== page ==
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I’ve found myself reading more ebooks than usual lately, mostly in the middle of the night when I don’t want to turn on a lamp to read any of my print books, but I’m awake feeding baby and getting him back to sleep. The Kindle app on my phone is perfect for the middle of the night, and I’ve been reading a combination of ebooks from the library and ARCs from Netgalley. Here are a few I’ve gotten from Netgalley – I think they’re all out now, or almost out.
Publication date: April 2, 2013
I’d recommend this to anyone who likes books about diseases, spiritualists, ghosts, World War I, or a creepy combination of the supernatural and historical fiction. The setting is particularly vivid, as well as the historical details about how people tried to protect themselves from the flu – sometimes the truth is as creepy as the fictional bits! It’s a dark story that might pull fans of the supernatural into the realm of historical fiction. Or, if you were intrigued by The Diviners but wanted it shorter, minus the humor and slang and flippant characters (for the record, I liked both books).
Publication date: March 1, 2013
The story of a boy who wakes up in a train station and doesn’t know who he is makes for an instant page turner. I loved never knowing quite where the story would go, or who he would turn out to be. Several side characters were nicely drawn and I liked the way Thoreau and his writing were worked into the story (except for the visions of Thoreau himself, which felt unnecessary). Unfortunately, the story takes a turn into lackluster high school drama with the battle of the bands plot line, which just felt like padding. Also, while the main character gets some resolution, several other characters are left hanging at key moments in their stories. I was particularly interested in the brother and sister characters and what would become of them. Unless Armistead is planning a companion that centers on them, leaving them mid-story was just mean.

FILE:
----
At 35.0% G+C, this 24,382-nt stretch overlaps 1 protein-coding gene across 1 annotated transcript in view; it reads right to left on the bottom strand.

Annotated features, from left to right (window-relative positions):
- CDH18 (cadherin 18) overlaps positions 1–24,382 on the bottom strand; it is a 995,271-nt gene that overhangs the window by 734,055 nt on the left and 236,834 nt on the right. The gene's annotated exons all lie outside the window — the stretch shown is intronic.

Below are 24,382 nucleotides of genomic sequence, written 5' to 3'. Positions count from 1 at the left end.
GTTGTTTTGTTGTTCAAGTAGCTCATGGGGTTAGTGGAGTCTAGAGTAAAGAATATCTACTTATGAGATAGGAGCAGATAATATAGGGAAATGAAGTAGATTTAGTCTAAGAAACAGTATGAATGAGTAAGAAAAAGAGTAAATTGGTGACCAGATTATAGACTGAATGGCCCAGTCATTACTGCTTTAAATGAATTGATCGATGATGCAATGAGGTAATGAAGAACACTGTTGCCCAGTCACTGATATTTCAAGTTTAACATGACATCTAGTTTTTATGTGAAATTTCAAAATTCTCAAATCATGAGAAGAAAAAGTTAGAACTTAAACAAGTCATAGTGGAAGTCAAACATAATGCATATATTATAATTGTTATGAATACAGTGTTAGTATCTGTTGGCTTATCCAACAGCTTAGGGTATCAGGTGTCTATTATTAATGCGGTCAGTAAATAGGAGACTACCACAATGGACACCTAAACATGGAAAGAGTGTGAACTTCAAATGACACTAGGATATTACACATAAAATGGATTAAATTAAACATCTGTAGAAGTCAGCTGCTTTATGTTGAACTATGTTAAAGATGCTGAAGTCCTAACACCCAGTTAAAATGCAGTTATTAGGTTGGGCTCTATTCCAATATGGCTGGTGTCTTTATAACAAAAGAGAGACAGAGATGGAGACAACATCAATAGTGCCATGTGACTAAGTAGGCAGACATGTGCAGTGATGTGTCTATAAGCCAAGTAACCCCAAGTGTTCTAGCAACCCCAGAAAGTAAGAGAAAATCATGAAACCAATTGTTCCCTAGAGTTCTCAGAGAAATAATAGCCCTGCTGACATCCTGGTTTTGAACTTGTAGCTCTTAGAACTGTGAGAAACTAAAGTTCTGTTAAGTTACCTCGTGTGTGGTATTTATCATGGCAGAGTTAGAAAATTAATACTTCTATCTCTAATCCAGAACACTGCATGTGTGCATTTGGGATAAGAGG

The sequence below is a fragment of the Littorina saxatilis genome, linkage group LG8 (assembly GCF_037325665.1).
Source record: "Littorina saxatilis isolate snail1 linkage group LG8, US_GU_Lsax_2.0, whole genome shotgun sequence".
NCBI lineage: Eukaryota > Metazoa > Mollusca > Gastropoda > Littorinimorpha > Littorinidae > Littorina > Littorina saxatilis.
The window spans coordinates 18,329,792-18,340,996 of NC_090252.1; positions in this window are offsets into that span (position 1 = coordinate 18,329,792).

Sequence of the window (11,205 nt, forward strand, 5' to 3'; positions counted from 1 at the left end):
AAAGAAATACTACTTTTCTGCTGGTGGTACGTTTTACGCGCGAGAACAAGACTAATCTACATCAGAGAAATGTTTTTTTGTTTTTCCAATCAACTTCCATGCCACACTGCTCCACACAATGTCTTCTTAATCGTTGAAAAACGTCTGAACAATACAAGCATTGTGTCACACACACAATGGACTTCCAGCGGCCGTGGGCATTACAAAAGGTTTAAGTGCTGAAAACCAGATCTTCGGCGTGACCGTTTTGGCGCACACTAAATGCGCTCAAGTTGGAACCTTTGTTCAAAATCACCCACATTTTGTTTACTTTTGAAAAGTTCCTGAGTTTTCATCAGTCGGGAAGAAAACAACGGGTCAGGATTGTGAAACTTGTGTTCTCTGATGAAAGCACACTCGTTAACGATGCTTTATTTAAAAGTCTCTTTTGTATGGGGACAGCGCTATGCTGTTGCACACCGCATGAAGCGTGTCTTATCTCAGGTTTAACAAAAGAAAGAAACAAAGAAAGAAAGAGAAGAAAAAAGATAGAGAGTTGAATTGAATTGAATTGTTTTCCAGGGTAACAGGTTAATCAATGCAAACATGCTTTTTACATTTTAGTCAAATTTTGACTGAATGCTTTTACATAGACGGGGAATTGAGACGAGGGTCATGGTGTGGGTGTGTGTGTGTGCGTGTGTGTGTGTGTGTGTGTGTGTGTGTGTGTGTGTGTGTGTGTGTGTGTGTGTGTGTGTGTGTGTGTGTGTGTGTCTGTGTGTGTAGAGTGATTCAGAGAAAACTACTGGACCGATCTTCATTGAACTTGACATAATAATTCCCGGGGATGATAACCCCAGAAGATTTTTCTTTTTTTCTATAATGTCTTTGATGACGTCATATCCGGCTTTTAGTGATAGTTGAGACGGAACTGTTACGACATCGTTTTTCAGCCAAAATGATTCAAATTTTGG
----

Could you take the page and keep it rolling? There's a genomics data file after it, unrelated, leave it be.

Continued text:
Publication date: September 11, 2012
Bryce’s story was compelling and the whole thing was an interesting if fairly standard drama, somewhere in between a problem novel and something more original. Girl wakes up after being in a coma for several years, life has moved on without her, etc. But Avery throws in some elements that take the story out of realistic and into ‘her brain has been changed in mystical ways’ territory, and those pieces of the story didn’t work as well for me. I think I would’ve preferred to see Bryce deal with things in a strictly realistic way. I also have mixed feelings about the ending, and ultimately felt a little let down by the whole thing. Still, a story that I’d recommend to teen readers who are hooked by the whole premise and don’t need a 100% happy ending.
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I don’t tend to formally review picture books, but I’ve started adding more to my Goodreads tally, partly to keep track and partly because I’m having trouble reaching my reading goal for the year (well shy of my goal 200). Here are a few that I loved, sometimes just because they were my kind of quirky.
Jon Klassen animals, what expressive eyes you have! I love the overall design of this book, the straightforward but so-funny text, the ending, and the tip of the hat (oh, I crack myself up) to I Want My Hat Back.
Part picture book, part science, part poetry. I can’t decide if the words or pictures are more wonderful – they coexist perfectly. It somehow manages to incorporate the big picture and the enticing details without feeling distracted. I’d recommend this to curious young minds and anyone who enjoys mesmerizing illustrations.
Gorgeous photographs and a lovely poem that complement each other nicely.
Some picture book series become less inspired as they go on (I’m looking at you, Pete the Cat: Rocking in My School Shoes). Others, like Olivia, somehow manage to maintain their brilliance. Or is it just that I sympathize with Olivia a little too much? “If everyone’s a princess, then princesses aren’t special anymore! Why do they all want to be the same?” Exactly, Olivia. Exactly.
Bonus points for the inclusion of: The Little Match Girl, Martha Graham, non-sparkly princesses, matador pants, corporate malfeasance, and a warthog.